The little guy with the case of severe malaria was sitting up in bed this morning, awake and alert to his surroundings. It looks like he’s made it. It's pretty amazing. There were times on Monday when we thought we were watching him take his last breath.
The ward rounds continue to bring us interesting and
challenging cases. We diagnosed a teenager who had been coughing up blood for a
few months with pulmonary tuberculosis. An adult patient with bad headache,
body aches, and fever was diagnosed with a serious case of malaria, but was
also newly diagnosed with AIDS. We’ve had two patients this week with advanced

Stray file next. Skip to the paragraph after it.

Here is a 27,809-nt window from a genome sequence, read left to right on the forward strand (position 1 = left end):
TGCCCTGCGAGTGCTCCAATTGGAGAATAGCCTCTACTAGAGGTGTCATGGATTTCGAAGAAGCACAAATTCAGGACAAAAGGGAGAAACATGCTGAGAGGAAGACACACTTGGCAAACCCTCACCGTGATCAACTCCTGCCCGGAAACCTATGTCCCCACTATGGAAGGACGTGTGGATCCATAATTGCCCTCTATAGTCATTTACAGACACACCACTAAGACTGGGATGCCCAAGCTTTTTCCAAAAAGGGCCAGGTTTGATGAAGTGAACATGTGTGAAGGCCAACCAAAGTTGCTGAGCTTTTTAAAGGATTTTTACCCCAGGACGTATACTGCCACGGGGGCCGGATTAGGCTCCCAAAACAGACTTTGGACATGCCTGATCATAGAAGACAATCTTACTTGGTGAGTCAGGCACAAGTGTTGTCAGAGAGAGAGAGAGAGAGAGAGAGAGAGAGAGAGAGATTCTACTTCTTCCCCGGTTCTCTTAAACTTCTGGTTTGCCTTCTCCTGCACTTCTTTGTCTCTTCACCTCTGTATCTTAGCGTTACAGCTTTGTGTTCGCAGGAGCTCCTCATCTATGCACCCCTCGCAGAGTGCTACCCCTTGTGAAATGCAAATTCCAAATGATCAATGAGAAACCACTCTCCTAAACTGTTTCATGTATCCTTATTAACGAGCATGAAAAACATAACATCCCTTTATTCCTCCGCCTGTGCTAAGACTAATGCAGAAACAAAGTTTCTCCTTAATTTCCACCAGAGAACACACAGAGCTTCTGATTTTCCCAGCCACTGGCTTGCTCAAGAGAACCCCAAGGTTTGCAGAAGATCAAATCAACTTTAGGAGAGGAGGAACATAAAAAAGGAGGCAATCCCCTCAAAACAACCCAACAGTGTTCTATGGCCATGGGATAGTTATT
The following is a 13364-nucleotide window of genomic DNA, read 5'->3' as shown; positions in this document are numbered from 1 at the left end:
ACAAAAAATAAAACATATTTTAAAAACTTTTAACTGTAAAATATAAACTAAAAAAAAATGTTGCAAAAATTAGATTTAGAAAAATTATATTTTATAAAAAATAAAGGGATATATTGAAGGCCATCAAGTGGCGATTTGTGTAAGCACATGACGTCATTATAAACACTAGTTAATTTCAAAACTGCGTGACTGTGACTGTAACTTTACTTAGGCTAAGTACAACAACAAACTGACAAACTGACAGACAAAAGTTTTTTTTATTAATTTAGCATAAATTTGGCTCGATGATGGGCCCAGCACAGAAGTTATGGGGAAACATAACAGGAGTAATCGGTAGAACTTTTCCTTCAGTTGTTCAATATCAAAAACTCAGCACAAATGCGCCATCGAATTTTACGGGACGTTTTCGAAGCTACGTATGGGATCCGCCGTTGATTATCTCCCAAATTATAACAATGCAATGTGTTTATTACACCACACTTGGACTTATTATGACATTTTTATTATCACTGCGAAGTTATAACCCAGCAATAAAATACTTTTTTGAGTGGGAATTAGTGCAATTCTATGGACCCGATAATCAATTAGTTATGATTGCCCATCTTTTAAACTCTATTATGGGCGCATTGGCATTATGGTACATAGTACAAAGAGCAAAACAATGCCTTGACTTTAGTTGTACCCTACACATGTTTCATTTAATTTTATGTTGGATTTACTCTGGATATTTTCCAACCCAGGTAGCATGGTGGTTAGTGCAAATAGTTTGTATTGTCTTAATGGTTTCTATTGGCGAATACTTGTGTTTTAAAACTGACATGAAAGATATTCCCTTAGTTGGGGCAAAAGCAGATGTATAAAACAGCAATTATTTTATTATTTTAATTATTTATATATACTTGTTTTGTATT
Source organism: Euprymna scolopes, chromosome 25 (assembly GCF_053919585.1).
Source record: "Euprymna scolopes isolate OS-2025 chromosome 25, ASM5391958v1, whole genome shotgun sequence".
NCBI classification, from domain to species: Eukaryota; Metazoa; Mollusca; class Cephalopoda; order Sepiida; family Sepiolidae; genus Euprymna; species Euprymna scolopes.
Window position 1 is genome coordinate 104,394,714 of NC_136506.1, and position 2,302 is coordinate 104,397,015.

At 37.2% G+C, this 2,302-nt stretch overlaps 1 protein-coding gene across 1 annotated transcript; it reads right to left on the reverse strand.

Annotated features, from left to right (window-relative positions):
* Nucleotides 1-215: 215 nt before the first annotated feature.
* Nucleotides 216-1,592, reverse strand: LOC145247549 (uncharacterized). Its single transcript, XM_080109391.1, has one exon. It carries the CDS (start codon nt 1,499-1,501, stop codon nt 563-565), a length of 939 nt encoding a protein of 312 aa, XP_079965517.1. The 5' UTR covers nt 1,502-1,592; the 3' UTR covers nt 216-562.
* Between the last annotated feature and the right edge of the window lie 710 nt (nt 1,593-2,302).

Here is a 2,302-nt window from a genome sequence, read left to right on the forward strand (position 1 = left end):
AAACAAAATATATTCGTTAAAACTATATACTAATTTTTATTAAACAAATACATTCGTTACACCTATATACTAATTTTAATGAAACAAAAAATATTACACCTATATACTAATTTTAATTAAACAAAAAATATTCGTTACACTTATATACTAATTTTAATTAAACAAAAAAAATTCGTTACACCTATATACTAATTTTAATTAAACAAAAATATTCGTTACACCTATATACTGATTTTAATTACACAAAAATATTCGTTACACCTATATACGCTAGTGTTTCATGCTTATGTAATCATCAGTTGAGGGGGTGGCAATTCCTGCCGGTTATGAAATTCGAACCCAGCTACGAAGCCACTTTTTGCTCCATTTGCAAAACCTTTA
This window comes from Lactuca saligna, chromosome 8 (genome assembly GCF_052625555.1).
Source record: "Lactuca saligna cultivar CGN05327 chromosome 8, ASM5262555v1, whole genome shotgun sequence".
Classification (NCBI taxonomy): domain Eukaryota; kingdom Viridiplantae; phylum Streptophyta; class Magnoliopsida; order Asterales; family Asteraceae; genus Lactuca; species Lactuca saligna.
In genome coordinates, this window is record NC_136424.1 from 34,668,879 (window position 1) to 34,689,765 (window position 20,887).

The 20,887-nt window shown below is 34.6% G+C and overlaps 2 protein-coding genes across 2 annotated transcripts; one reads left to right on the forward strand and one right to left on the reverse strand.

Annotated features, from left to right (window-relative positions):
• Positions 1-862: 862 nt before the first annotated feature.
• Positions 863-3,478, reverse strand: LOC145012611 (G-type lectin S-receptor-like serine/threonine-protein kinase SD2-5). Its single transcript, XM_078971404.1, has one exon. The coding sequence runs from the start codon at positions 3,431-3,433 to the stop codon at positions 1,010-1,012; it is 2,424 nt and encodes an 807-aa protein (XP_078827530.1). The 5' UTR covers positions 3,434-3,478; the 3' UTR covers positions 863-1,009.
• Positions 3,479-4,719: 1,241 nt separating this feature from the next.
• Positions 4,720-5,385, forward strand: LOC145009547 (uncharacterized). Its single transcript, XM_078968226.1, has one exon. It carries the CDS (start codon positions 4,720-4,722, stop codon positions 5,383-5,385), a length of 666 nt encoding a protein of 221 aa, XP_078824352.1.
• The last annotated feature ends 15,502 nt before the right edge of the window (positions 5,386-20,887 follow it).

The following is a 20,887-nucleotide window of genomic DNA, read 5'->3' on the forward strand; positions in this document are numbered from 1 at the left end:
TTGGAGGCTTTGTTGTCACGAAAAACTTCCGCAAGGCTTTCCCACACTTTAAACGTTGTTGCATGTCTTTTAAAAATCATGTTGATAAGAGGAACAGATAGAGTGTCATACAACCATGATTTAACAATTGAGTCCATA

esophageal cancer, one of which has a stent that had been placed in her esophagus and is on
liquid morphine for palliative care. In Africa, unlike the US where you are never more
than a stone’s throw away from a narcotic pain pill, it is very difficult to come
by morphine and its derivatives. I was quite happy to see that this woman with
terminal cancer had appropriately been prescribed a medicine that would help
ease the pain of a very debilitating disease. The medical team had a good discussion
on end-of-life care at her bedside, covering some of the many issues that are
involved in trying to facilitate a dignified death. She has a difficult road ahead.